“YOU’RE GOING TO COLLEGE.” Many parents have spoken these words to their children, but when Mr. Scissum made this statement to his daughter, Jeanette, he never envisioned that one day, she would attend meetings with renowned rocket scientist Dr. Wernher Von Braun, help to shape America’s space program, and eventually land a man on the moon. Jeanette Scissum, the daughter of a sharecropper farmer, was the first African American female mathematician and scientist at the National Aeronautics and Space Administration (NASA) Marshall Space Flight Center located in Huntsville, Alabama. Like her “Hidden Figures” counterparts, Jeanette Scissum was more than a “human computer.” She was a pioneer and problem solver.
As an African American female growing up in rural Alabama during the 1940s and 50s, college was not in the mix for the typical sharecropper’s daughter. However, there was nothing typical about Scissum. Her parents made education a top priority. Scissum attended segregated schools with very few teachers and no higher-level science or mathematics books. Additionally, African Americans were not allowed to go the public library where these resources were available, so the odds of going to college and becoming a mathematician and scientist were definitely stacked against her. Despite these obstacles, Scissum worked hard and received a partial scholarship to attend Alabama A&M University, where she earned both a bachelor’s and master’s degrees in mathematics.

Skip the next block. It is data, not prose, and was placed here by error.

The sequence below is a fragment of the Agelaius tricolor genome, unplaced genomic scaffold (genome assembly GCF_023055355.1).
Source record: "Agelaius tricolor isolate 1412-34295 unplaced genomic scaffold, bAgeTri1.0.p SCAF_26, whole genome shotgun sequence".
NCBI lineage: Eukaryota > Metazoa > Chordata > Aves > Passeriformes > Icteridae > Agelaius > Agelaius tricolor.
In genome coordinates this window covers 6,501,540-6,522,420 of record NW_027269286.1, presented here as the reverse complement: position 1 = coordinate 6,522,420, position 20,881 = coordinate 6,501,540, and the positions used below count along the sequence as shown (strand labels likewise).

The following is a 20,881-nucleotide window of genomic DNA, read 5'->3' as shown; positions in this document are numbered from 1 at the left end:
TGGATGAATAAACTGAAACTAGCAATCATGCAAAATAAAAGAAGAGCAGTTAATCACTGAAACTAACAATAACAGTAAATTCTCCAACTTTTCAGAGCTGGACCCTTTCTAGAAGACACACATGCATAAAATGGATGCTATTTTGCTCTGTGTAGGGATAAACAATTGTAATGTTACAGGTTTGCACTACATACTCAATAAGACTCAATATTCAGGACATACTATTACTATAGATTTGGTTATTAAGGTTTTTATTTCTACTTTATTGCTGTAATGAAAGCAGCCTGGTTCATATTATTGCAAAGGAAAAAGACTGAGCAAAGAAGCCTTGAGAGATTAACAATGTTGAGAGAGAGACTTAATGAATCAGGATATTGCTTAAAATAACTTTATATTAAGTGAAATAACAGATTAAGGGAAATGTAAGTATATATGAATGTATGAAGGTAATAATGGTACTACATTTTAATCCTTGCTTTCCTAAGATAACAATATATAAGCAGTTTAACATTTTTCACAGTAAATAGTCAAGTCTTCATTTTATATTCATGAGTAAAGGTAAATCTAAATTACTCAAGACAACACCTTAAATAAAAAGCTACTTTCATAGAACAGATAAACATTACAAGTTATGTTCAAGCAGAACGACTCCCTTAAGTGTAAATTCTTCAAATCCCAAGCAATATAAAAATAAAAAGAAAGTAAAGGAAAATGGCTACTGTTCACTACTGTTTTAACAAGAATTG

After receiving her master’s in mathematics, in 1964, Scissum joined NASA’s Marshall Space Flight Center as an entry-level mathematician. By 1967, she had published a NASA report, “Survey of Solar Cycle Prediction Models,” which put forward techniques for improved forecasting of the sunspot cycle. Scissum also worked on the Apollo Moon project, co-writing a computer program to determine the landing site for the lunar module. In the mid-1970s, she worked as a space scientist in the Space Environment Branch of Marshall’s Space Sciences Laboratory and later led activities in Marshall’s Atmospheric, Magnetospheric, and Plasmas in Space project.
Although Scissum was a brilliant mathematician, she experienced many of the same discriminatory policies African Americans and women faced in the 1960s. Similar to the issues highlighted in the movie “Hidden Figures,” Scissum had to overcome the biases against African Americans and women in professional, managerial, and technical roles. “Why do you need a promotion? Your husband is a teacher,” one supervisor asked her. It was after that when that Scissum was offered the chance to go back to school in Michigan to work toward a Ph.D. She took it.
To help level the playing field for minorities and women, Scissum volunteered and served as an Equal Opportunity officer at NASA. In 1975, Scissum wrote an article for the National Technical Association, “Equal Employment Opportunity and the Supervisor – A Counselor’s View,” which argued that many discrimination complaints could be avoided “through adequate and meaningful communication.”
Later, Scissum worked at NASA’s Goddard Space Flight Center outside Washington, D.C. and NASA Headquarters in Washington. While at NASA Headquarters, she was a computer systems analyst responsible for analyzing and directing NASA management information and technical support systems. Jeanette Scissum is a trailblazer, and we can truly say she reached for the stars and landed on the moon.